Customers of the Whole Food grocery chain could soon be paying for their purchases with a mere hand gesture. Amazon, which owns the chain, is developing a biometric scanner that can identify customers according to the size and shape of their hand and can link the data to the user’s account. Currently being trialled at Amazon’s New York offices, the system could be rolled out in some stores by early 2020.
Whole Food parent Amazon is planning to introduce a revolutionary new system that will allow the chain’s customers to pay for their purchases using their hands as ID. The tech giant is currently trialling a biometric scanner that could be introduced at some stores in early 2020, prior to a wider roll-out, as reported by the New York Post.
A new form of customer identification
The US giant is developing a technology that takes into account the shape and size of people’s hands, collating specific information that could be used as a unique identifier for each customer. Once linked to a user’s account, it can then be used as a means of payment.
Amazon is in the process of testing the scanners designed for the project with employees at its New York offices, where they are using it on vending machines. The system’s sensors are unlike fingerprint scanners in that they do not require users to touch the scanning surface with their hands.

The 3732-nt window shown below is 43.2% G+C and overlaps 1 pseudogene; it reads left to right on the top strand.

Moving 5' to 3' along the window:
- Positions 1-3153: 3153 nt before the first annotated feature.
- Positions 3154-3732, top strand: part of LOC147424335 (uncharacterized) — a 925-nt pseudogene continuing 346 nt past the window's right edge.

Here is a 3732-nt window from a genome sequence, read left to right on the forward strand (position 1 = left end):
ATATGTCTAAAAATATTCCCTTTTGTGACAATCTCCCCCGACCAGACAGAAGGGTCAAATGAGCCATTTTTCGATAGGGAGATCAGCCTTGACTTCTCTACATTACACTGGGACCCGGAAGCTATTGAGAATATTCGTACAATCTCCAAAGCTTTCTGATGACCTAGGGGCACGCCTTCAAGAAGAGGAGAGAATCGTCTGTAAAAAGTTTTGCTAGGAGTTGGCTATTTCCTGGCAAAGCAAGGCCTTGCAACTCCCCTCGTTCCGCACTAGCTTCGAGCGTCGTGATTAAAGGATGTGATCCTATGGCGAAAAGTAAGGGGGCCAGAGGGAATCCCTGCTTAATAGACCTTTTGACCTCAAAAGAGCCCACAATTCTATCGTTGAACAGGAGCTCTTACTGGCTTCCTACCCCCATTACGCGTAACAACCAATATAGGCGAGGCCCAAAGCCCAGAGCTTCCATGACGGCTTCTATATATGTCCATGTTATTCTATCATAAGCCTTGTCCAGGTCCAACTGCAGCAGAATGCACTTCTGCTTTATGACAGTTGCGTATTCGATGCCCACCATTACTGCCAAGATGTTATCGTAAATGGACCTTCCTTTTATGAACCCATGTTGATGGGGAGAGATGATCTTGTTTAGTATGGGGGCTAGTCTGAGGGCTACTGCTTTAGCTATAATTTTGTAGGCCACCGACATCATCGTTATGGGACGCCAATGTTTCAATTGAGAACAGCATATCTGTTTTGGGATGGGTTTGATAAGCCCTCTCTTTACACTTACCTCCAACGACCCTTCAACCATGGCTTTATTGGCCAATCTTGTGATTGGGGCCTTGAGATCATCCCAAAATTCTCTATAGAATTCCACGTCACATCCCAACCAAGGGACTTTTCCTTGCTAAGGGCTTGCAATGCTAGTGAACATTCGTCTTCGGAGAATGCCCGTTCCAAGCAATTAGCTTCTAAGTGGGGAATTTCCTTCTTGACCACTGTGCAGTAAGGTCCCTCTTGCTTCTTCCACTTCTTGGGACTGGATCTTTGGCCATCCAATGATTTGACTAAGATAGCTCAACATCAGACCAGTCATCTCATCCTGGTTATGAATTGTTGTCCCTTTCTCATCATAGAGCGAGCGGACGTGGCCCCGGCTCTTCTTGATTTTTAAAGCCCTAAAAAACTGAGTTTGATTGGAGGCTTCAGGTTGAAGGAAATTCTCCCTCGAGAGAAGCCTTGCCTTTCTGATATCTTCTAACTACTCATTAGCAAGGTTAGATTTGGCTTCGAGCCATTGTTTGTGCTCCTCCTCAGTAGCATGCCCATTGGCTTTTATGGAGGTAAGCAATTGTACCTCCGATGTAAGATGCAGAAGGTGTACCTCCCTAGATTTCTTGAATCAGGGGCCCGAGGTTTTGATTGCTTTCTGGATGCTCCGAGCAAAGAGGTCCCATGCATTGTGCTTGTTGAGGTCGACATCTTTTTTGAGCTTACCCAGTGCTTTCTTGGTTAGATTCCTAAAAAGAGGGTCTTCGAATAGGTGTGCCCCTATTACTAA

Faster than a card
According to the New York Post, Amazon is refusing to confirm the existence of the project, which goes by the name of Orville. “We don’t comment on rumours or speculation,” an Amazon spokesperson said. The system is well and truly in the pipeline, however, and will provide a faster checkout experience at Whole Food stores. While regular card transactions can take three or four seconds, Amazon’s biometric system can reduce that timeframe to less than 300 milliseconds, as reported by Business Insider.
Orville has other advantages to offer, as Majd Maksad, the founder and CEO of a personal finance site, explained: “People tend to spend more when they don’t have the experience of touching something tangible like money.”
A step too soon for customers?
There is one question still to be answered: are consumers ready to adopt such a form of payment? An independent researcher specialising in technology ethics, Stephanie Hare gave her reply: “I think they probably made a judgment call that Americans are probably not going to want to pay with their face, but they’ll be fine to pay with their fingerprint or their hand.”
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